Brew Link, Amidst Chaos, Finally Preparing For Opening In Plainfield

Brew Link, Amidst Chaos, Finally Preparing For Opening In Plainfield

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By Donovan Wheeler for Indiana On Tap 

Tucked away in a far corner under the shadow of a varied array of steel tanks, Ruari Crabbe tinkers with a small piece of equipment in the place that has become his newest endeavor, a project which has faced both pleasantly (and not-so-pleasantly) unexpected setbacks.  Despite the delays, Crabbe and his partner Adam Burk have finally turned the last series of corners—clearing most of the required permits and then finding a stable location.  Thanks to their efforts Plainfield and the far west side can now claim its third brewery when Brew Link officially opens their facility late this summer.

What started a series of sit-down conversations between drinking buddies, Crabbe and Burk eventually raised the stakes and started what became Cartel Brewing Supply in the Fountain Square district.  After a few years the partners, who still enjoyed working with home-brewers, continued to discuss production brewing.  By the turn of the last decade they had agreed to expand.

“Adam’s been brewing for a long time,” Crabbe said, “and he has lots of recipes.  It just made sense to do something with those.” By late 2013 the pair were preparing to open in the Plainfield area running a very small system.  “But then an investor stepped in,” Crabbe explained, “so we slowed everything down and reorganized for much bigger scale.”  By the next year, all indicators—including the slate of statewide brewery information posted here at Indiana on Tap—indicated that Cartel would be up and running, albeit a bit later than their initial spring 2014 launch.  Then they were hit with every small business owner’s worst nightmare.

“We didn’t peg down the trademarking,” Crabbe said of the Cartel moniker.  “When the tea company in Arizona [bearing the same name] contacted us, we didn’t even put up a fight.  We tried to contact them directly…tried to reason with them, but they just sent us back to their lawyers.  [The trademark episode] set us back because we had to physically rebrand, then get our name out all over again.”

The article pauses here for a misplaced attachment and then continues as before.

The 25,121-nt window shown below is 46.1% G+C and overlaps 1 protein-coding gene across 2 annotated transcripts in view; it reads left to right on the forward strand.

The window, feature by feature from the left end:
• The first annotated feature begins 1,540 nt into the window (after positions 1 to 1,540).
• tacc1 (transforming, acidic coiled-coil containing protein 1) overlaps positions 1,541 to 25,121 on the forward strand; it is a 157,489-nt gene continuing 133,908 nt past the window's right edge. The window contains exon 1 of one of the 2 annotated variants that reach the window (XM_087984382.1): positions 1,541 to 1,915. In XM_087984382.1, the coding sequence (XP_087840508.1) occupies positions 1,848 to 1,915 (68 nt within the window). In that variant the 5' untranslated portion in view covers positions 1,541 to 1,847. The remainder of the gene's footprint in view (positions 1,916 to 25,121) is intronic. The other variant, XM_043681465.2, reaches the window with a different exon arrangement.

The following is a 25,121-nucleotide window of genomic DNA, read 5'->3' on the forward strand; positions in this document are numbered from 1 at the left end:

Deep in need for a turn of luck the gang at Brew Link finally got one in what at first appeared to be yet another snag.


“When our tanks arrived,” Crabbe explained, “one of them was all dented up.  It turned out that the crew shipping them didn’t anchor and secure the tops.  Now we have an additional tank, plus we’re keeping the original.”  The result is capacity expansion on top of the investor-fed first round, and when Brew Link opens, what was originally a two-barrel system will now be five times greater.  

From that system, Brew Link will focus on one “house” beer, a citrus-laden pale dubbed Hopfanatics, and the rest of their repertoire will consist of an arrangement of standards and experiments (a brewing model successfully implemented on the east side by the crew at Bier Brewery).  Eventually, Crabbe and Burk plan to open a local tasting room—they’ve found two promising locations but continue to check out the area, and once opened they also plan to continue promoting and assisting home-brewers as they market their own goods.  When that opening day nears (a specific date wasn’t mentioned), Crabbe says they are “hoping for an open house when we get going.”  As a production brewery, they plan to move forward with the canning process quickly, eventually adding growlers once all the remaining elements are in place.

For the Plainfield area, as Crabbe sees it, adding another brewery with a strong scale and brewing capacity is good for them and their competitors.

“When you have more than one brewery in area,” he said, “people will come because you’ve created a craft beer destination.  People are a lot less likely to come here for just one, but if you have more then suddenly it’s worth the trip.”  As appealing as Crabbe’s marketing logic sounds—and it does make a lot of sense—Crabbe’s more emotional reason for settling west of Indy may be its strongest selling point:  “I grew up here,” said Crabbe who moved to Indiana from Scotland when he was eight years old.  “This is home.”


No Comments
  • Brewer x
    Posted at 01:40h, 26 August Reply

    Adam does technically have a lot of recipes. He didn’t create them though.

    • Jimmy
      Posted at 19:21h, 02 November Reply

      Right? It’s amazing how many of his recipes are very close to the ones that Tuxedo Park had, which (as far as I know) the majority he didn’t create or ever brew.

      • Truthbetold
        Posted at 13:02h, 18 December Reply

        Adam DID use the recipes that were not taken by the actual owners of Tuxedo Park.and claimed them.as his own. He may have come up.with new ones, but I know first hand when the REAL owners claimed their intellectual property, Adam begged customers of the shop to bring old recipes in so he could put them back in the database.
        The list is large with how many unscrupulous things he has done.

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